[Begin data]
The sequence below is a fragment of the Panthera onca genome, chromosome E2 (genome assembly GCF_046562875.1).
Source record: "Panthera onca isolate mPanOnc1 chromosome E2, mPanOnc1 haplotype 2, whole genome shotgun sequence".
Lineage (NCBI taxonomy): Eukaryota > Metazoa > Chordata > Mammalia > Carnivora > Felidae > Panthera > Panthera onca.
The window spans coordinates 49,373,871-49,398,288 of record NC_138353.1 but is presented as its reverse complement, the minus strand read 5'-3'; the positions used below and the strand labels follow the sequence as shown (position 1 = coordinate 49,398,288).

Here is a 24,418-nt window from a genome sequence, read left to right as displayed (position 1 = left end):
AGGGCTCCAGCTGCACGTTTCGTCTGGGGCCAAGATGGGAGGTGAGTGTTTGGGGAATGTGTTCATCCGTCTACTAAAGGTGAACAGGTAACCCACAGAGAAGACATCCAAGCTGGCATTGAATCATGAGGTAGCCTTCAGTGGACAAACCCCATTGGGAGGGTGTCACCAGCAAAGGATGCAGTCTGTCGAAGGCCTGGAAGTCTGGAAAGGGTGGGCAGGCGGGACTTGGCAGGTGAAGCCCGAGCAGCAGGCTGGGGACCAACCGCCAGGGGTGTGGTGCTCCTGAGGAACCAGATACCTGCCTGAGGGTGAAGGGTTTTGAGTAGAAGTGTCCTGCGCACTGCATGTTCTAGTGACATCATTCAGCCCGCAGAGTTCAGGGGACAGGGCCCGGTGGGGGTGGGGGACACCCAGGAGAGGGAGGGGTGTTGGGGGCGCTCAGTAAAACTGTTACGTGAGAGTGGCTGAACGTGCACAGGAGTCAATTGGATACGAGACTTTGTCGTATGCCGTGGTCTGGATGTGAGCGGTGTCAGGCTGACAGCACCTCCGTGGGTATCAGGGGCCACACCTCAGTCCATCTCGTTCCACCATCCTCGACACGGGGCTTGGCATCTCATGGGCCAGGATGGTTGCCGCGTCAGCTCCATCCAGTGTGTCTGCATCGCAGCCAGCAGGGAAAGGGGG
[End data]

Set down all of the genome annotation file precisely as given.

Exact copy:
The sequence below is a fragment of the Panthera onca genome, chromosome E2 (genome assembly GCF_046562875.1).
Source record: "Panthera onca isolate mPanOnc1 chromosome E2, mPanOnc1 haplotype 2, whole genome shotgun sequence".
Lineage (NCBI taxonomy): Eukaryota > Metazoa > Chordata > Mammalia > Carnivora > Felidae > Panthera > Panthera onca.
The window spans coordinates 49,373,871-49,398,288 of record NC_138353.1 but is presented as its reverse complement, the minus strand read 5'-3'; the positions used below and the strand labels follow the sequence as shown (position 1 = coordinate 49,398,288).

Here is a 24,418-nt window from a genome sequence, read left to right as displayed (position 1 = left end):
AGGGCTCCAGCTGCACGTTTCGTCTGGGGCCAAGATGGGAGGTGAGTGTTTGGGGAATGTGTTCATCCGTCTACTAAAGGTGAACAGGTAACCCACAGAGAAGACATCCAAGCTGGCATTGAATCATGAGGTAGCCTTCAGTGGACAAACCCCATTGGGAGGGTGTCACCAGCAAAGGATGCAGTCTGTCGAAGGCCTGGAAGTCTGGAAAGGGTGGGCAGGCGGGACTTGGCAGGTGAAGCCCGAGCAGCAGGCTGGGGACCAACCGCCAGGGGTGTGGTGCTCCTGAGGAACCAGATACCTGCCTGAGGGTGAAGGGTTTTGAGTAGAAGTGTCCTGCGCACTGCATGTTCTAGTGACATCATTCAGCCCGCAGAGTTCAGGGGACAGGGCCCGGTGGGGGTGGGGGACACCCAGGAGAGGGAGGGGTGTTGGGGGCGCTCAGTAAAACTGTTACGTGAGAGTGGCTGAACGTGCACAGGAGTCAATTGGATACGAGACTTTGTCGTATGCCGTGGTCTGGATGTGAGCGGTGTCAGGCTGACAGCACCTCCGTGGGTATCAGGGGCCACACCTCAGTCCATCTCGTTCCACCATCCTCGACACGGGGCTTGGCATCTCATGGGCCAGGATGGTTGCCGCGTCAGCTCCATCCAGTGTGTCTGCATCGCAGCCAGCAGGGAAAGGGGG